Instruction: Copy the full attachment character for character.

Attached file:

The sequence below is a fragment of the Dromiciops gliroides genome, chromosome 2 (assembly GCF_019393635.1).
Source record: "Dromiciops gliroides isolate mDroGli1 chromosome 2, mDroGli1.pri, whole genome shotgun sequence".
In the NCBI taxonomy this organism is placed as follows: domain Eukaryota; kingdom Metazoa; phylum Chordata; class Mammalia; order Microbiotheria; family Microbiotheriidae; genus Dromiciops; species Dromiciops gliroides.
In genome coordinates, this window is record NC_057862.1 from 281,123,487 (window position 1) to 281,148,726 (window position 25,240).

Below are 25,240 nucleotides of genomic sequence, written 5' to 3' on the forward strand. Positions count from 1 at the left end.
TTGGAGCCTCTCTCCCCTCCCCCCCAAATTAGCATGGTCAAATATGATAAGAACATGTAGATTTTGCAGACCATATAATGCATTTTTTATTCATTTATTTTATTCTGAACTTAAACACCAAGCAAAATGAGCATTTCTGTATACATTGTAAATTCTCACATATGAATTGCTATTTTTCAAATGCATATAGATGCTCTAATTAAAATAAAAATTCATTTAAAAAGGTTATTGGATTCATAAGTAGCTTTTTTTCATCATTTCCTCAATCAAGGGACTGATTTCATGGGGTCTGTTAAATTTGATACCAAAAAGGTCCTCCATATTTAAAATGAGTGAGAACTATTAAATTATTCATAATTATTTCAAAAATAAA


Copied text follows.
The sequence below is a fragment of the Dromiciops gliroides genome, chromosome 2 (assembly GCF_019393635.1).
Source record: "Dromiciops gliroides isolate mDroGli1 chromosome 2, mDroGli1.pri, whole genome shotgun sequence".
In the NCBI taxonomy this organism is placed as follows: domain Eukaryota; kingdom Metazoa; phylum Chordata; class Mammalia; order Microbiotheria; family Microbiotheriidae; genus Dromiciops; species Dromiciops gliroides.
In genome coordinates, this window is record NC_057862.1 from 281,123,487 (window position 1) to 281,148,726 (window position 25,240).

Below are 25,240 nucleotides of genomic sequence, written 5' to 3' on the forward strand. Positions count from 1 at the left end.
TTGGAGCCTCTCTCCCCTCCCCCCCAAATTAGCATGGTCAAATATGATAAGAACATGTAGATTTTGCAGACCATATAATGCATTTTTTATTCATTTATTTTATTCTGAACTTAAACACCAAGCAAAATGAGCATTTCTGTATACATTGTAAATTCTCACATATGAATTGCTATTTTTCAAATGCATATAGATGCTCTAATTAAAATAAAAATTCATTTAAAAAGGTTATTGGATTCATAAGTAGCTTTTTTTCATCATTTCCTCAATCAAGGGACTGATTTCATGGGGTCTGTTAAATTTGATACCAAAAAGGTCCTCCATATTTAAAATGAGTGAGAACTATTAAATTATTCATAATTATTTCAAAAATAAA